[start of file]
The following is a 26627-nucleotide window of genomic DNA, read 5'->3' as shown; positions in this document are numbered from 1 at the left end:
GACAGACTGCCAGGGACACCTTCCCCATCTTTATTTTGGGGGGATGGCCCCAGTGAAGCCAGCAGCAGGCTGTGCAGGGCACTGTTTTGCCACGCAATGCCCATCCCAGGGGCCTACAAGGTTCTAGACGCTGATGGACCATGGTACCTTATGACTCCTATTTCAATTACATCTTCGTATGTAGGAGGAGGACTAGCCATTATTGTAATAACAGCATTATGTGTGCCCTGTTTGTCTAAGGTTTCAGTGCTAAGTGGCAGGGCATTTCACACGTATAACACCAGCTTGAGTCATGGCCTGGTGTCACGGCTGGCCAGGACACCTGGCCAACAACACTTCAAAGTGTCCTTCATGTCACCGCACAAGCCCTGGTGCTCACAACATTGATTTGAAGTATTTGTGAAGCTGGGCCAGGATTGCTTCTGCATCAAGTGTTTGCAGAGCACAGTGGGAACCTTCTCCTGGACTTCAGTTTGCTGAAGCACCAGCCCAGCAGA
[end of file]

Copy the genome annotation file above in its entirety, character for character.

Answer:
The following is a 26627-nucleotide window of genomic DNA, read 5'->3' as shown; positions in this document are numbered from 1 at the left end:
GACAGACTGCCAGGGACACCTTCCCCATCTTTATTTTGGGGGGATGGCCCCAGTGAAGCCAGCAGCAGGCTGTGCAGGGCACTGTTTTGCCACGCAATGCCCATCCCAGGGGCCTACAAGGTTCTAGACGCTGATGGACCATGGTACCTTATGACTCCTATTTCAATTACATCTTCGTATGTAGGAGGAGGACTAGCCATTATTGTAATAACAGCATTATGTGTGCCCTGTTTGTCTAAGGTTTCAGTGCTAAGTGGCAGGGCATTTCACACGTATAACACCAGCTTGAGTCATGGCCTGGTGTCACGGCTGGCCAGGACACCTGGCCAACAACACTTCAAAGTGTCCTTCATGTCACCGCACAAGCCCTGGTGCTCACAACATTGATTTGAAGTATTTGTGAAGCTGGGCCAGGATTGCTTCTGCATCAAGTGTTTGCAGAGCACAGTGGGAACCTTCTCCTGGACTTCAGTTTGCTGAAGCACCAGCCCAGCAGA